It’s March 2020. I’m inside of my New York City apartment, and I’m scared.
I can hear the ambulance sirens swirling in the air outside of my window. Two or three or more are overlapping, I think -- or am I delirious? What day is it? What time is it? I am fevered and tired. It is my fourth day sick with this disease, this “novel coronavirus” that my doctors do not yet know how to effectively treat or cure.
Go home, try to ride it out, and if you can’t breathe, call an ambulance, they said.
I called the emergency room at Columbia Presbyterian yesterday. If I didn’t think I was dying, they advised me to stay home. How could I know something like that? I stayed awake all night, pushing through, forcing myself not to succumb -- I can still breathe. I am still here. Breathe in, breathe out. The sun is rising.
I made it.
It’s frightening, being alone, battling this mystery virus that is ravaging my body and mind. I’m in excruciating discomfort: the most intense body aches of my life are pulsing through my being, my fever is rollercoastering, and I can do little other than practice the pranayama breathing exercises with which I have trained my unrelenting, asthmatic lungs. The grocery guy dropped a few bags of nourishment outside of my door. My dog is by my side, loyally sharing warmth and comfort.
My phone rings. It’s the client I treated a few days prior, the last day my upstate New York office was open, telling me her husband is in the hospital and tested positive for COVID-19. She also tested positive. Was I sick?
Breathing the same air in the room for ninety minutes was, I guess, enough.
In February, I chose to preemptively close my city office -- it was hard not to sense the impending tsunami of disease that would soon wash over our urban island. I closed my Westchester acupuncture office just four days ago. I wanted to stay safe -- I wanted my patients to stay safe! -- but now, this.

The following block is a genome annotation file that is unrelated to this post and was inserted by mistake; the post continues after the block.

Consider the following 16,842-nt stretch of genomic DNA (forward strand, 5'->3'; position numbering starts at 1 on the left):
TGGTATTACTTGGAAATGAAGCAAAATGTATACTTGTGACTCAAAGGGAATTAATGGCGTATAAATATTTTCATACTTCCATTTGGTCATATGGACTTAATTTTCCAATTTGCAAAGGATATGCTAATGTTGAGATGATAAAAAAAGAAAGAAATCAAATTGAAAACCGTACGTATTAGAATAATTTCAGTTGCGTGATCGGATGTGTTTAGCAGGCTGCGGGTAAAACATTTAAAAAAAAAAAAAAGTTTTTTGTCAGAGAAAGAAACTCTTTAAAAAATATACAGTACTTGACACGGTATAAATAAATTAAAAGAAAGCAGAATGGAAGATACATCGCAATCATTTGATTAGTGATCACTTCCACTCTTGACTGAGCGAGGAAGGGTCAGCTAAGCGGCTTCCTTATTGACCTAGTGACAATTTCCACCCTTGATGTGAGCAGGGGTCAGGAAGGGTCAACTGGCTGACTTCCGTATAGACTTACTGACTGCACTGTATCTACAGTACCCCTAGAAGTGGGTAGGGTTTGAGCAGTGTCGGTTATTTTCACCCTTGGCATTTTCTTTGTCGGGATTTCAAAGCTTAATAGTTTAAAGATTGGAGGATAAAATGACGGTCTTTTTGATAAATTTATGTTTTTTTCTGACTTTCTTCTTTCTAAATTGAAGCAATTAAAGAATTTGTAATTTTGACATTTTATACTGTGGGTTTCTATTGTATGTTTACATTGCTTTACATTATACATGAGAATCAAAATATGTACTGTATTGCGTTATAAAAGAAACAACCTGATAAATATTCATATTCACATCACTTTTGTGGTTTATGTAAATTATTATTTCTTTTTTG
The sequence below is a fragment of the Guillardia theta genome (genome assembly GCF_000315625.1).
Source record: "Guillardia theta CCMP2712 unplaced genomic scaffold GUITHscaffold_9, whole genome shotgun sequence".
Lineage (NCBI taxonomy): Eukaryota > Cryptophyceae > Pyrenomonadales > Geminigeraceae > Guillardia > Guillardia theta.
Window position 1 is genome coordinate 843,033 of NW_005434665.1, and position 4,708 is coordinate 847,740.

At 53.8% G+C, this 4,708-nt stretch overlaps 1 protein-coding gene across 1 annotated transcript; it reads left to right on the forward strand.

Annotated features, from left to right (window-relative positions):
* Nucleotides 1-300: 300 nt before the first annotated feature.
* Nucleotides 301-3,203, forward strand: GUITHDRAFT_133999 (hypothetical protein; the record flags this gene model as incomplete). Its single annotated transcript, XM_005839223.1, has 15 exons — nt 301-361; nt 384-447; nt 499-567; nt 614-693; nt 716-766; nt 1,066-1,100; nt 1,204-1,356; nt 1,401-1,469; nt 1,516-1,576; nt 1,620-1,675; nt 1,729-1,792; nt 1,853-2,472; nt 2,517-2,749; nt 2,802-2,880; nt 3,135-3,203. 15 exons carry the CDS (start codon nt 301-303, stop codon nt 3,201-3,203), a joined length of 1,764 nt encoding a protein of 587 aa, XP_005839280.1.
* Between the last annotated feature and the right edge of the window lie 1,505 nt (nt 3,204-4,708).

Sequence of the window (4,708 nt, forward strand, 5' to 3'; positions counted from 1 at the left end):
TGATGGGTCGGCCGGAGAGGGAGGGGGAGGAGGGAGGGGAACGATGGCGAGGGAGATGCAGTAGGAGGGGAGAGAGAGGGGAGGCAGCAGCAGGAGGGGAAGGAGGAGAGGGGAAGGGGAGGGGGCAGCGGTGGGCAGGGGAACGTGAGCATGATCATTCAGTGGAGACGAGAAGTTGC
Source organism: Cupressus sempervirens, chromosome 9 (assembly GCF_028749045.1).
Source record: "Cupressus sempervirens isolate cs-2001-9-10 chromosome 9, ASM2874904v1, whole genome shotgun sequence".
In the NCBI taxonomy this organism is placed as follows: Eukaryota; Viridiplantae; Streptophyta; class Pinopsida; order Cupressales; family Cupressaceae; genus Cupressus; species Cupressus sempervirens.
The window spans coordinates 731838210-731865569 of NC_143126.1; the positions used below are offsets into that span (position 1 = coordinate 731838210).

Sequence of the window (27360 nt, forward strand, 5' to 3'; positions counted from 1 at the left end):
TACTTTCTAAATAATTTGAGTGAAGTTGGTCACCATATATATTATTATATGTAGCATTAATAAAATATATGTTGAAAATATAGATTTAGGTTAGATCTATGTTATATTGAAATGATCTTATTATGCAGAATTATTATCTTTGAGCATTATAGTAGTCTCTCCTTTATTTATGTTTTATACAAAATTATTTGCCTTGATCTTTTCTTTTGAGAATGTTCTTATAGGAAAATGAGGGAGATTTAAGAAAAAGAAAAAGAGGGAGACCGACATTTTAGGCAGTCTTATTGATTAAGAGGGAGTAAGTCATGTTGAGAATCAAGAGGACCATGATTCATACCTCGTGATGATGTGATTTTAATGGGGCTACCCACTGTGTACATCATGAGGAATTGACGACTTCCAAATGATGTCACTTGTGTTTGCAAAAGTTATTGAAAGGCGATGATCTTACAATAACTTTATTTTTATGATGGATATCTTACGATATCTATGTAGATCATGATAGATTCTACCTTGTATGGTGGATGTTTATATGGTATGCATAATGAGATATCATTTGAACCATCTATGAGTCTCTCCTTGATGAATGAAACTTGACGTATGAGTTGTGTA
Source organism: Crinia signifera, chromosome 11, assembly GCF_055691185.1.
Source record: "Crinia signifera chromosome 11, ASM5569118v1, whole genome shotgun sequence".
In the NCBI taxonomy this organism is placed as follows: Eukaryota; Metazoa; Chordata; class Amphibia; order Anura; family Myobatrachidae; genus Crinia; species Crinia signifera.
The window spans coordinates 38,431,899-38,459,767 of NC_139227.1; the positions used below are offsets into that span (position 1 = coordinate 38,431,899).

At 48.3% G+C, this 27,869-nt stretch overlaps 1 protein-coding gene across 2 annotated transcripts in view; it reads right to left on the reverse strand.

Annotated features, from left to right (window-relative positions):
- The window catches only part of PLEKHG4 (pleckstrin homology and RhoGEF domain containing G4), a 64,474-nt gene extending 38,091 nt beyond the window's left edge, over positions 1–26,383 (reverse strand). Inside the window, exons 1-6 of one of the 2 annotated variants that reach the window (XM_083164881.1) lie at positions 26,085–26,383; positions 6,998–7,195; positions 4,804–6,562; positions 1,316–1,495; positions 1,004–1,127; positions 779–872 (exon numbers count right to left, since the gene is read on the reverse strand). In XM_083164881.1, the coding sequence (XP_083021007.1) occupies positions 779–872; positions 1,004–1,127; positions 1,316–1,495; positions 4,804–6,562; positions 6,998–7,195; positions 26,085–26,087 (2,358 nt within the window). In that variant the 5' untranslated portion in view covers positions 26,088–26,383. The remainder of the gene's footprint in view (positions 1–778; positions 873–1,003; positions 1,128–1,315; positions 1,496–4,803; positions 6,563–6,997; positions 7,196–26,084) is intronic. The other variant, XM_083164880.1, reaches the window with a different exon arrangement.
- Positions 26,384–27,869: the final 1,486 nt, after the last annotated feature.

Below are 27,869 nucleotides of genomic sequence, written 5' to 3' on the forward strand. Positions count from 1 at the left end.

Thank you for letting me know.
It wasn’t her fault -- it wasn’t anybody’s fault. I didn’t know it at that moment, but my body would battle this disease for three weeks: waves of symptoms, waves of delirium, waves of wondering how long it would take me to push through this nightmare of an illness.
Spring blossomed and I grew healthier; my fevers and rashes subsided, my fatigue slowly waned. But the city -- really, the world -- was hardly the same. I practiced mindfulness and meditation, and made a conscious effort to turn off the news to immerse myself in whatever helped me stay bright, positive, and grounded.
OK. I can do these things. I can care for myself.
I remained isolated as the COVID-19 pandemic gutted and consumed New York. And at seven o’clock every night, there was a glint of magic: balconies and fire escapes would burst with sparkling cheers for healthcare workers. I would open my window and listen, cheer, smile. I am a part of this. The determined spirit of my community nourished me through and through.
I checked in with my patients over Zoom and text. Some were unravelling mentally. Some wanted advice on how they could improve their lung function and immune systems. Craving a return to normalcy, some asked when I would reopen, when I could help them again.
And so, in June, I did reopen.
It was different this time. By now, I had spent countless hours consulting with medical and business professionals in my network about how and when to safely resume care for my patients. What kinds of PPE will I need? What kinds of disinfectants? What kinds of operational changes? How much time do I book between appointments? I do not have the kind of practice that makes sense to convert to telemedicine; I need to work with people’s bodies, I need to have my hands physically on people to help them. I need to keep people safe.
From the time I walk into my office building to the time I leave, an N95 mask is taut against my mouth, its tight elastic against the back of my head. I leave work thirsty, wanting to drink a refreshing, cool, glass of water throughout the day but sensitive to the potential consequences of even for a moment, removing my mask indoors. I test negative for COVID-19 and currently have antibodies, but doctors are unsure about what this means for me or for others.
And so I take it day by day. I feel lucky. Will I have to shut down my office again? It’s possible, and I’m prepared to do that.
Patients ask me for advice on how to cope. The messages we receive -- whether from the media, marketing materials, or from our own friends and family -- are often filled with stress, uncertainty, and fear. Here is what I believe, from the bottom of my heart: It is a good time to practice how to adapt. Try to not put pressure on yourself for what you can’t control. Take care of yourselves, be careful, and be kind to yourself.
As told to Emily K. Schwartz by Kristen Salomon.